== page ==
Banned Books Week Banned Books Week

Banned Books Week occurs once a year and is used to celebrate the freedom to read. In 2019, that week is happening right now. From September 22nd to September 28th, library’s across the nation are putting an extra emphasis on why the right to read is so important.

Salina Free Library’s librarian, Monica Norton, explains the main reason she thinks it’s important to read.

“Harry Potter for fun, To Kill a Mockingbird for school, a lot of them really have timeless themes. Which is why they continue to be in the public eye.”

Those are just a few of the notable books that have been challenged or banned at some point in time. Some others are, The Catcher In the Rye, Animal Farm, Captain Underpants, The Grapes of Wrath and Of Mice and Men.

Books that most have read, or at least heard of in their lifetime.

When it comes to Banned Books Week, Adrienne Landless finds it essential simply for the exposure of the topic and the classics it involves.

I think just bringing awareness to the topic, in it of itself, is just good. For the various reasons, good and bad, why these books have been banned in the past. Children may not know that now, but that awareness is beneficial

Banned Books Week is about celebrating the books that you love as a child, and at one point in time they were challenged or wanted to be banned from the general public. Whether it’s Captain Underpants, The Lord of the Flies, or even Harry Potter. Banned Books Week celebrates them all.

Jacob Kronberg, N-C-C News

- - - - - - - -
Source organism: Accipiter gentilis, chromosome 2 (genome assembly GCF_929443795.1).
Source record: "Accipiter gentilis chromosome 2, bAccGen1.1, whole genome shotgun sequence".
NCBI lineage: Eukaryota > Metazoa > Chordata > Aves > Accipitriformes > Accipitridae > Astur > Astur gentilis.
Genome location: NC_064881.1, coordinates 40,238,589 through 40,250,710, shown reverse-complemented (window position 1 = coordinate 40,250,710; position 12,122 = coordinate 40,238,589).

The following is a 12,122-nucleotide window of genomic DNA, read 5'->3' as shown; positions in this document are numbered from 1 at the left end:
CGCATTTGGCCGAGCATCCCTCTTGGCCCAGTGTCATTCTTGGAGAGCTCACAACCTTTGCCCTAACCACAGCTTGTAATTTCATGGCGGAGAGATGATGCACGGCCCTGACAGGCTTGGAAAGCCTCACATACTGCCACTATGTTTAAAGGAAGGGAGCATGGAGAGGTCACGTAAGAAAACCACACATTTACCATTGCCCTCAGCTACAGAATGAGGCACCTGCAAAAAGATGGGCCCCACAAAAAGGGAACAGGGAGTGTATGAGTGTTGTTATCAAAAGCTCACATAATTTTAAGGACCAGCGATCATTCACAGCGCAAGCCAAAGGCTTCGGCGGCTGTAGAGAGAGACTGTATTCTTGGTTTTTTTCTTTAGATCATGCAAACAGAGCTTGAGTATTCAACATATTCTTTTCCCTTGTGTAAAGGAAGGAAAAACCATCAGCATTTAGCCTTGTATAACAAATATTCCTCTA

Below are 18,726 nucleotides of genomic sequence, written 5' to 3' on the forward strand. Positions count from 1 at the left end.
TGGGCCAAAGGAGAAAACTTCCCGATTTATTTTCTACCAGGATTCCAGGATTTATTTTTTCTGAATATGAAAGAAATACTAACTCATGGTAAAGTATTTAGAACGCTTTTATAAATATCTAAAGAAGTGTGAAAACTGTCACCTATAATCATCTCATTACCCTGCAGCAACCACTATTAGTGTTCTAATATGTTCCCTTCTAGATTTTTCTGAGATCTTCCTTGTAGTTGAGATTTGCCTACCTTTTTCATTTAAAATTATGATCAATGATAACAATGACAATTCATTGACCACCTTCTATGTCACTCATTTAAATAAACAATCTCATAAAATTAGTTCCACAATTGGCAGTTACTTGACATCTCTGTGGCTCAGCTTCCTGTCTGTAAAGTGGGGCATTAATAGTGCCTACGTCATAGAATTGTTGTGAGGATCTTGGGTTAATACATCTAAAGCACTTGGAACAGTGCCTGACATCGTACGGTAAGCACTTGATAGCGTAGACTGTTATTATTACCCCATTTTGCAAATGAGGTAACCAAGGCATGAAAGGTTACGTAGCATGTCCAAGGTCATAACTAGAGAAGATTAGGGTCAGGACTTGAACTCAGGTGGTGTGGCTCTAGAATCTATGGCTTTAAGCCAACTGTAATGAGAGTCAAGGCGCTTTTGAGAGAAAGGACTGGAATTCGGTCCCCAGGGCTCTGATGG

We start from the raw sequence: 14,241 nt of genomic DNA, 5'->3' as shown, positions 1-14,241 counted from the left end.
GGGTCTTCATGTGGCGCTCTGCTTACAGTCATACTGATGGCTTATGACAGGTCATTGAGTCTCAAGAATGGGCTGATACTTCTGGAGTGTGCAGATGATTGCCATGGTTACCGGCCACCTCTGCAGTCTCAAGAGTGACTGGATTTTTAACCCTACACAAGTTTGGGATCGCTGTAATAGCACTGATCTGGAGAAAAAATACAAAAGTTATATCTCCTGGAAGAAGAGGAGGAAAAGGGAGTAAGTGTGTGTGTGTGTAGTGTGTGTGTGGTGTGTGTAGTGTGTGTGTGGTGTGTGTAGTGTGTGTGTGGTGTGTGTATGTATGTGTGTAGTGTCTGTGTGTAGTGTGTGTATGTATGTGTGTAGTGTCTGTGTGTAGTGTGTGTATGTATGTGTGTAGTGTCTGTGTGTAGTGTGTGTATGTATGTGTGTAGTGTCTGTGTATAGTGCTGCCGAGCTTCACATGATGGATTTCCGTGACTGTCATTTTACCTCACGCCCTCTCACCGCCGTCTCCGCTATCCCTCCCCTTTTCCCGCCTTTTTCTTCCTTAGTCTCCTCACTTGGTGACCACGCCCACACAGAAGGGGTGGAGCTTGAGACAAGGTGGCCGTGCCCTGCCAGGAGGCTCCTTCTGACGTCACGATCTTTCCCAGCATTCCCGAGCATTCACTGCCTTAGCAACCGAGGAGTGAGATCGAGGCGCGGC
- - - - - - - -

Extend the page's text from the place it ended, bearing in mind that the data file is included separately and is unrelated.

By Jacob Kronberg, Syracuse, N.Y. (NCC News) — Banned Books Week is an annually occurring event that celebrates people right and freedom to read. September 22nd, 2019 to September 28th, 2019 is the 38th occasion of Banned Books Week.

Banned Books Week dives deeper than someone just reading any book at any time. It is about one’s  ability to get information and knowledge from books.

“Books, in it of themselves, are purveyors of knowledge. Anyone is available to acquire the knowledge through them,” said Salina Free Library’s Desk Clerk Adrienne Landless.

This plays into the reason Landless believe the challenging or banning of books is terrible concept.

“Any time you start to restrict it and tell someone what they are and aren’t allowed to learn is dangerous,” said Landless.

Banned Books Week is a topic that united people from all realms of the book world. Whether it be teachers, librarians, writers or readers, the cause reaches all of them. This week gives them a dignified way of supporting the freedom people have to learn from and enjoy the information and knowledge books give them.

Some believe that the reason some challenge books from being in the public eye because they focus too much on one aspect of the book, not the true theme or meaning.

“For instance, Harry Potter is being contested because people believe that it is going to teach children witchcraft. While the themes in the book are about friendship, about love, about making a family, when you have no family, loyalty, all types of strong virtues,” said Monica Norton.

Norton is one of the librarians at Salina Free Library and stresses that fact that people who are trying to challenge books need to look at the book as a whole or collective and see past the possible blip that may find inappropriate. Look at those themes such as loyalty and friendship.

That people need to realize that these books have timeless themes and there is a reason that after so many years they are still a focal point in the eyes of readers, writers, and teachers.

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